He put heart and soul into every task assigned to him, including the highest office in the land. Time and again, he placed nation before self. Quietly and without fuss, he gave his best years and more, to Singapore.
It is with great sorrow today that we bid farewell to one of Singapore's greatest sons.
- Prime Minister Lee Hsien Loong
Quite apart from Mr Nathan's remarkable career, the central and brightest thread in his life was his love for Umi, his wife. He first set eyes on her in 1942, when she was 13 and he 18.
After a courtship of 16 years, braving parental objections and a two-year separation while Umi studied in Britain, they married in 1958. Their relationship spanned an astonishing 73 years, an inspiration to us all.
S R loved and honoured Umi all the days of his life. And she, in turn, was his anchor throughout his career, including the 12 years that he was president, when she supported him with grace, charm and warmth. Mrs Nathan, thank you.
- PM Lee
He loved to watch Tamil and Malayalam movies. He appreciated both the classical Carnatic music and light film songs.
The song that we heard at the beginning of these proceedings, Thanjavooru Manneduthu, was a particular favourite.
It speaks volumes of the man that this Tamil song resonated with him precisely because he heard it in a tale of Singapore - how from many, we became one; how despite our different traditions, cultures and religions, we could be 'one people'.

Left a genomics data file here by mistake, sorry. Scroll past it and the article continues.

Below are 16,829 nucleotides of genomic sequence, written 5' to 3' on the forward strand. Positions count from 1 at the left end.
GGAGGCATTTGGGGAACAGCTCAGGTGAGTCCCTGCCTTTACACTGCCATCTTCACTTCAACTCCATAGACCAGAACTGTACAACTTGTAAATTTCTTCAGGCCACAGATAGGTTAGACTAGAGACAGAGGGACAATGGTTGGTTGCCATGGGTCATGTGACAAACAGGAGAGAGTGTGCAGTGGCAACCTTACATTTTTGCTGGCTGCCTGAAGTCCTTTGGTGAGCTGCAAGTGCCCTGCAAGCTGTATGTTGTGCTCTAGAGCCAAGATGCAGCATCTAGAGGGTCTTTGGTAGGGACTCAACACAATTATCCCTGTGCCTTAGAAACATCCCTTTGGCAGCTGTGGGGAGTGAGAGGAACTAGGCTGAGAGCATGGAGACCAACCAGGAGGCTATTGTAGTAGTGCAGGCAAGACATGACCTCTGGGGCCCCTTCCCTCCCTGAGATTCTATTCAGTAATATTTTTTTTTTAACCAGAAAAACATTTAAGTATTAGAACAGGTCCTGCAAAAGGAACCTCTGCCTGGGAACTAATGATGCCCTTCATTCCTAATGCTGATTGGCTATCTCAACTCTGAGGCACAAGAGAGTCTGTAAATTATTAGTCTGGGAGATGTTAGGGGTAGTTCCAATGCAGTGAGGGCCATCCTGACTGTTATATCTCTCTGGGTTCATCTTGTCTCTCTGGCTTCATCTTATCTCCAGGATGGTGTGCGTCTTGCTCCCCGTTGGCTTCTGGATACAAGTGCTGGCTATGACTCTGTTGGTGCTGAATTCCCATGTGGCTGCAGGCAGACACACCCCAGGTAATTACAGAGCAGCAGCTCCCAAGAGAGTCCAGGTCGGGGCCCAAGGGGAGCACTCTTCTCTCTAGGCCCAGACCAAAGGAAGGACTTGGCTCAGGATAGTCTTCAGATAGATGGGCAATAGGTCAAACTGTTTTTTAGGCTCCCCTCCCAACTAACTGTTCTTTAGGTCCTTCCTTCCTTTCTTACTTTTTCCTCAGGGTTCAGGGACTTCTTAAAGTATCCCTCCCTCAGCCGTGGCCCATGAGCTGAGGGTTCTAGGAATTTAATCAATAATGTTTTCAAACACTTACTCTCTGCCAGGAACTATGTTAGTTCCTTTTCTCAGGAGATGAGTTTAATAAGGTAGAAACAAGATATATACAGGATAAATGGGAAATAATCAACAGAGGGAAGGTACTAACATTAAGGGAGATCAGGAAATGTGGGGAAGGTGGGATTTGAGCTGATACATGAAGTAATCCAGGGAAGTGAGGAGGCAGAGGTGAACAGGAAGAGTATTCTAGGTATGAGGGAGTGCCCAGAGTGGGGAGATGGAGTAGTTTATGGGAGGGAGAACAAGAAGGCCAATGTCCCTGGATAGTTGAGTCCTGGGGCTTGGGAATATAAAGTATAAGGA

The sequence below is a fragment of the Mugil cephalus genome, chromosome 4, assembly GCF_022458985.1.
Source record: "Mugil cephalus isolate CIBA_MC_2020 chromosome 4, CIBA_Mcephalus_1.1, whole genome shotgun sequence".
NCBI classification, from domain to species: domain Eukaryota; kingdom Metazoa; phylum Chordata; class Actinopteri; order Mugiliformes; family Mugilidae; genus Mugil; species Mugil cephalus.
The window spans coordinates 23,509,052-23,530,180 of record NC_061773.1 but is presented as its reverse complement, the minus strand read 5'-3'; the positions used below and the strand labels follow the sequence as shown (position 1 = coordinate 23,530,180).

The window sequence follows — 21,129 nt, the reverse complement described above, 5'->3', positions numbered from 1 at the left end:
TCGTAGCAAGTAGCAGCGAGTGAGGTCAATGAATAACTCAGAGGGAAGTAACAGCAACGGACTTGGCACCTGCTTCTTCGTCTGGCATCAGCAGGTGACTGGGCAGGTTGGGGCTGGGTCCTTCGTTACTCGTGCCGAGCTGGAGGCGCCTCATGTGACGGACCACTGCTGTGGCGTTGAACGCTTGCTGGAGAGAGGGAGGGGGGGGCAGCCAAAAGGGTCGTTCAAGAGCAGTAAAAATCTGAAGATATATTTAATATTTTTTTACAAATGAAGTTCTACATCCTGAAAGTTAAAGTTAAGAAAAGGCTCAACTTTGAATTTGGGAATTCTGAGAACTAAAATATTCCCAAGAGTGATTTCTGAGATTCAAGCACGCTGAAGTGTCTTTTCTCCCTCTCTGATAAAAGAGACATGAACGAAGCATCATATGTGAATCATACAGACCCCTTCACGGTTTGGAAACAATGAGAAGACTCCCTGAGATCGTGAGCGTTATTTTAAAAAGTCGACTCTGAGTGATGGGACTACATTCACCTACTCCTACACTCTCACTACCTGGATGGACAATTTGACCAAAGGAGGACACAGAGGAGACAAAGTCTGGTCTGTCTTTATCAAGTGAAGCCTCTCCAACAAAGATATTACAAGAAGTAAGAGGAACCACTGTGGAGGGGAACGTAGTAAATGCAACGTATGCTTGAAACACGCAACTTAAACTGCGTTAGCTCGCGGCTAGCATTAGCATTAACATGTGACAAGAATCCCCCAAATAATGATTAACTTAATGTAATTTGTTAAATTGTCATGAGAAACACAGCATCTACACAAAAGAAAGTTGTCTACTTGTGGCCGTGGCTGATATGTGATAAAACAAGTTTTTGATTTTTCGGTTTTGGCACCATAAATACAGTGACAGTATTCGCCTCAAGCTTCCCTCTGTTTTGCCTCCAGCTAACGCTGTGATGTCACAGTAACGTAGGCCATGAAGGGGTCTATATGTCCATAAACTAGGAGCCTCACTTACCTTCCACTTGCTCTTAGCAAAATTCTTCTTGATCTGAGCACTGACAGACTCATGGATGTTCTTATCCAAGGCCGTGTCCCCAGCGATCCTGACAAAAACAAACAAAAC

- Mr Gopinath Pillai, ambassador-at-largeI had fallen ill during a business trip to India. On the advice of doctors, I delayed my return to Singapore by two weeks. Somehow, Mr Nathan got wind of this and personally visited me at my residence on the way to his morning walk to inquire after me. He was 90 then.
- Mr Ramaswamy Athappan, Fairfax Asia CEO
In 2011, I entered politics and Mr Nathan retired as our president. One day, he asked to come to my office at the then Ministry of Community, Youth and Sports to call on me. I was shocked. I rarely not listened to Mr Nathan, but this time, I disagreed. I told Mr Nathan that it was not right.
When I eventually called on Mr Nathan at his home, he told me that he wanted to call on me to affirm me and the Office of the Minister. (And) that since he was no longer president but a normal citizen, it was only right that he called on me, the Minister.
I grew even more respectful of him. I told Mr Nathan that he would always be my mentor and a president whom all would always remember in our hearts.
- Mr Chan Chun Sing, labour chief and Minister in the Prime Minister's Office